statement released via the
police the family said they were
devastated by the death.
“He brought joy to our lives
and will be sadly missed,” the
Hopefully the investigation
would provide answers to explain
the loss of “our beautiful boy ”
and the family were grateful for
the support received.
Mr Keno was not available to
Police did not respond to
other questions relating to the
circumstances which led to
Leith breaking his leg and being
admitted to hospital a month
ago, or where Leith had been
staying last Tuesday before was
taken to hospital.
Police media liaison Barbara
Dunn said police were aware
of a story in the Press today
mentioning that Dane Blake
took Leith to hospital last
Tuesday however they were
not prepared to back what was
outlined in that report.
“None of that information was
provided by police or confirmed
to (the reporter) as being correct
by police,” Ms D unn said.
“ We do not wish to comment
on any of those claims while
we have an investigation in
Laura Mills and NZME
At least one former Gloriavale
member has approached police,
and others are considering it,
after police yesterday urged
ex-members to come for ward
amid a national media maelstrom
about the reclusive West Coast
Julia, 22, last week spoke on
TV3’s Campbell Live about
being the victim of a “ wrong
relationship” when she was just
12 or 13. The married man was
10 years her senior.
She spoke to police yesterday
about what had happened,
Campbell Live reported.
Also yesterday, Tasman
Superintendent Karyn Malthus,
who headed the Roastbusters
investigation, encouraged others
who had left Gloriavale to come
for ward with any concerns.
Police spokeswoman Barbara
Dunn said they would be making
no comment on how many had
come for ward.
“ We want people to feel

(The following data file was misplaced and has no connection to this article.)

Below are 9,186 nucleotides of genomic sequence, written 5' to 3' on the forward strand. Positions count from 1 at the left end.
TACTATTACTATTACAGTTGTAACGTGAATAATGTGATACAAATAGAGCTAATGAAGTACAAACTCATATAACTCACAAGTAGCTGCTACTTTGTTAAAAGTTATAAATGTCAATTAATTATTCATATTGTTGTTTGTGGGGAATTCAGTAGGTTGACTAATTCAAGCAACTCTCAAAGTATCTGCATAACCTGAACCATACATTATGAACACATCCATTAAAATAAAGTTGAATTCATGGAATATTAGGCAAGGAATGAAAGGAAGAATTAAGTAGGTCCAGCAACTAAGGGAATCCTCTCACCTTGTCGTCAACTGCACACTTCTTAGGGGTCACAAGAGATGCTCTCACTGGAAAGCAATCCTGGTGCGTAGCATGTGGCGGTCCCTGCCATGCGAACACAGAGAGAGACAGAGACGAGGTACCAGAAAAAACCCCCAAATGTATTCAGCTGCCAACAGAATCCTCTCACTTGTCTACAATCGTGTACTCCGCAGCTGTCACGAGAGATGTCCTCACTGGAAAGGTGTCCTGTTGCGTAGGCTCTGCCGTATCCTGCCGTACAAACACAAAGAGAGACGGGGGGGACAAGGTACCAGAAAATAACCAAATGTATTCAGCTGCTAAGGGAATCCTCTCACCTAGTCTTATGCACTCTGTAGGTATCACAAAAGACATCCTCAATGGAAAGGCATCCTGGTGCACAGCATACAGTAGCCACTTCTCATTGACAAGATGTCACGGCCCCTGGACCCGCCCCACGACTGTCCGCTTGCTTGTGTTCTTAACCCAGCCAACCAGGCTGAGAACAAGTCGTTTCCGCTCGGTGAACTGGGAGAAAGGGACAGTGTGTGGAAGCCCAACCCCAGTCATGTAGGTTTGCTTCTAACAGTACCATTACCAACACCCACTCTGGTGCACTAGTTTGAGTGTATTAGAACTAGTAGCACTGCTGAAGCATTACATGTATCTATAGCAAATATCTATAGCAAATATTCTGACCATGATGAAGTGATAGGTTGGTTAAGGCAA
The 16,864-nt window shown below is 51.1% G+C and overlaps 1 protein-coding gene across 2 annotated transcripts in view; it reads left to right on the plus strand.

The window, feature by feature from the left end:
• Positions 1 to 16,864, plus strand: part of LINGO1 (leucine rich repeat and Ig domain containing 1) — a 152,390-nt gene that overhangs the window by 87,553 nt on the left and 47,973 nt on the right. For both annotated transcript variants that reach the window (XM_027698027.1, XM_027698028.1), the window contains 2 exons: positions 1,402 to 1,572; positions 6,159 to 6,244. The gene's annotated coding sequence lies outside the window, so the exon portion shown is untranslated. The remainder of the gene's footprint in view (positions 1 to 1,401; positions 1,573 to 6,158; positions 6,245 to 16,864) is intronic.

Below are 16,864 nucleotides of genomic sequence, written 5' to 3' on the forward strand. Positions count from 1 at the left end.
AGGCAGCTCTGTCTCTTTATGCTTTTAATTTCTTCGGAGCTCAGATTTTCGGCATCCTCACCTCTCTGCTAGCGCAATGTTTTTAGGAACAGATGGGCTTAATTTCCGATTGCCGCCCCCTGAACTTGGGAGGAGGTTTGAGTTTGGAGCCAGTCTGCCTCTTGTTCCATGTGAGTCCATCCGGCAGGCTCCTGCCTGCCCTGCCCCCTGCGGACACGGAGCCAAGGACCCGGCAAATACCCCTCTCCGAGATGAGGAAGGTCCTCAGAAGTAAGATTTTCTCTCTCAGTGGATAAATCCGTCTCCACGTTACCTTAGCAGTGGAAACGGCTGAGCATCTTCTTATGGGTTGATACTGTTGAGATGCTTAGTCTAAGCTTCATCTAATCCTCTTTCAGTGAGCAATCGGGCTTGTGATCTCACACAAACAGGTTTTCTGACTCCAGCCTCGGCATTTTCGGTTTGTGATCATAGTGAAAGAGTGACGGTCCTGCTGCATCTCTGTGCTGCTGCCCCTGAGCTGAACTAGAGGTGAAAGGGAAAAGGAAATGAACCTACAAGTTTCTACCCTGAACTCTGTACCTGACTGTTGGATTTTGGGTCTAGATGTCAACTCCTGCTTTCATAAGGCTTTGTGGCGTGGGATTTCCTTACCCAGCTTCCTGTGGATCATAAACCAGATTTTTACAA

comfortable coming for ward
that it won’t be out in the media,”
Ms Dunn said.
Asked if police would be visiting
Gloriavale, at Lake Haupiri, she
said: “O ur West Coast staff have
a relationship with Gloriavale”
and have had for some time.
Elijah O vercomer, who was
banished from the community
when he questioned the moral
authority of the church’s leader
Hopeful Christian, said he would
be interested in approaching the
“I don’t know of anything like
that (sexual or child abuse) going
on when I was there,” he said.
“But obviously it would all be
dealt with secretly, they wouldn’t
want anyone there knowing.”
He would be interested in
talking to police, he said, in order
to see “what stuff they want to
However, he warned that any
approach by police could be
“ You never know what the
results are going to be. If
nothing’s going to be solved, then
the more you stir them up in the
community, the closer they’ll get
together,” Mr Overcomer said.
A raid by police on the
community, or going into the
secluded village to question the
leaders or make arrests, may only
reinforce the messages the 500
Gloriavale residents were told
about an “evil” outside world
which is persecuting them for
their strong Christian beliefs, he
Neville Cooper — now known
as Hopeful Christian — was
convicted in 1994 for indecent
assault on young women, for
which he ser ved 11 months in
Campbell Live reported last
night that the victim of that
assault was Julia’s aunt.
Gloriavale ‘sins’ aired
Police focus on brain injury
PICTURE: NZ Police
Leith Hutchison — “a really happy energetic bouncy wee boy”.